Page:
Presently ROS has packages for Ubuntu and a source distribution for everyone else. I'd like to put together a package for my distro (archlinux) so I can install it across multiple computers efficiently.
Are there best practices for this? For a system installation of ROS? Are there packaging scripts that can be referenced or modified to support other packagers?
It appears that in ROS, each package has dependencies that are a mix of ROS packages and distribution packages; and that some ROS packages exist only because Ubuntu does not distribute the correct version for ROS.
Other distributions will have a different combo of package versions. They might be missing a version that Ubuntu has (thus wanting ROS to build the correct version from source) or they might have the correct version where Ubuntu did not.
How do I determine the expected (package) version of each package dependency?
rosdep is the cross-platform tool for managing how system dependencies are installed. It contains support for Arch, though I'm not sure how well used it is.
That said, the problem noted has some incorrect assumptions:
"I just spent a day installing ROS and watching it's dependency system compile a pile of software that's already installed in my system (PCL, Gazebo, orocos, etc)."
Each release of ROS requires a very specific version of PCL, Gazebo, Orocos, etc... ROS recompiles its own versions so that everything works together. You might not get very far attempting to compile against your own system installed versions of these libraries as PCL and Gazebo have non-backwards-compatible API changes in recent releases.
Starting in ROS Fuerte, PCL and OpenCV are treated as system dependencies via rosdep, which means that you could attempt to start using rosdep in this way. In Groovy, Gazebo will likely get the same treatment. However, you will probably quickly find, as joq notes, that it takes much more time than you think to save disk space.
EDIT: in response to the updated question, my answer remains the same. If ROS builds it, you should build it as well. Only dependencies modelled by rosdep can be substituted with your platform's system dependencies. The version to use is "If ROS builds it from source, use that version. If ROS treats it as a rosdep, look at the rosdep.yaml database and pick whatever version is closest on your platform."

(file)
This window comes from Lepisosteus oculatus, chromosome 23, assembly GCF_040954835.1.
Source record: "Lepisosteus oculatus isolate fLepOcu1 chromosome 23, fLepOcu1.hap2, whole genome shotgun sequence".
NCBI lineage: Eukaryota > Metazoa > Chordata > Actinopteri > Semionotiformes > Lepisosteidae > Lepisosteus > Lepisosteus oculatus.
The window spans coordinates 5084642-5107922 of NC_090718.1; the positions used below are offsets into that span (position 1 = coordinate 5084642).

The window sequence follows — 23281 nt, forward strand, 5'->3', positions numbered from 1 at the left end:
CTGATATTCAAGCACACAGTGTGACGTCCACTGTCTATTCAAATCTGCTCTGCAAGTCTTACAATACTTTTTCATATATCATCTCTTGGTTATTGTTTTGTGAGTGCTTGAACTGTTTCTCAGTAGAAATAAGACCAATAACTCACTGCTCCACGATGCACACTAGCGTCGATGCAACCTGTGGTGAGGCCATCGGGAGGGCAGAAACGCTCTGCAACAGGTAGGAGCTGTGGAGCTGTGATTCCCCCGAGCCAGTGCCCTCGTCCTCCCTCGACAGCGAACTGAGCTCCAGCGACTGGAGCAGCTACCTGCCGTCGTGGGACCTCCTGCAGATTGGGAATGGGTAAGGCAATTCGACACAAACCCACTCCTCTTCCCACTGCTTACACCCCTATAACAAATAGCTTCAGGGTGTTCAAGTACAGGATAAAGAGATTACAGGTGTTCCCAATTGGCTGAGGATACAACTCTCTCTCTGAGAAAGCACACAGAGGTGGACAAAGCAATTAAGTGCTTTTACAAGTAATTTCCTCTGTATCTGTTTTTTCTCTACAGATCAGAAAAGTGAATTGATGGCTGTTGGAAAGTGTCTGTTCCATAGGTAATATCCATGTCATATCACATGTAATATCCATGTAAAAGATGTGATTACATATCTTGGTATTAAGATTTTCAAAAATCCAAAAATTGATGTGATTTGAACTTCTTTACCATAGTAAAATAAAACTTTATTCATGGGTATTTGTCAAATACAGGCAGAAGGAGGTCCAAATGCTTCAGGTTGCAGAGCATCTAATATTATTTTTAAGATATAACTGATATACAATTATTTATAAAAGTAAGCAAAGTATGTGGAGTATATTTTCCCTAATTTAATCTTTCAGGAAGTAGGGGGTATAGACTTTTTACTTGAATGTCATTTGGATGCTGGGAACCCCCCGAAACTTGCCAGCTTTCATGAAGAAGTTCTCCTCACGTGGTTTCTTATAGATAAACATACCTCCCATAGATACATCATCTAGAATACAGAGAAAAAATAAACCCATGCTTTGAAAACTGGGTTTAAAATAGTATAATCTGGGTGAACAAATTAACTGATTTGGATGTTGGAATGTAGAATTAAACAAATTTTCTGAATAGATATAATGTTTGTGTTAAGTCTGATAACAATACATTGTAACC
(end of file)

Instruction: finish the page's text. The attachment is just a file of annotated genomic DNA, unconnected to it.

Starting in ROS Fuerte, many of the lower level stacks are close to FHS compliant, and thus easy to repackage for other distributions. As for system dependencies that are repackaged in ROS, you simply cannot substitute system dependencies for them due to the way the build system works (and there are often patches that you need). The goal is to eliminate most re-packaged system dependencies when Ubuntu Precise is available, so this will be much improved by the ROS Groovy release.
answered 2012-02-22 05:22:34 -0500dornhege
Currently a ROS installation looks like a source based install, just that it resides in system wide paths (e.g. /opt/ros/electric). Installation packages are usually on a per-stack basis. The reason for compiling software like pcl might be that ROS is using another version then the system install.
That being said, please have a look at REP 122 ff as the installation layout will change dramatically for fuerte looking more like a "normal" system package.
answered 2012-03-20 04:57:55 -0500Sebastian Schneider
I'm an arch user as well, and since I didn't want to package ROS myself, I just took the ubuntu packages, and built a PKGBUILD around it. I made it for the current ros-electric-base version 1.0.0, but I suppose you could do something similar for furte or the desktop packages.
The PKGBUILD does a bit more than installing the files that are contained in the *.deb files, such as:
You'll find the necessary files following the links below. Just place the files in a folder in your abs-directory and call
makepkg. The resulting package (*.tar.xz) can be installed with
pacman -U <packagename>.
Asked: 2012-02-22 03:04:24 -0500
Seen: 340 times
Last updated: Mar 20 '12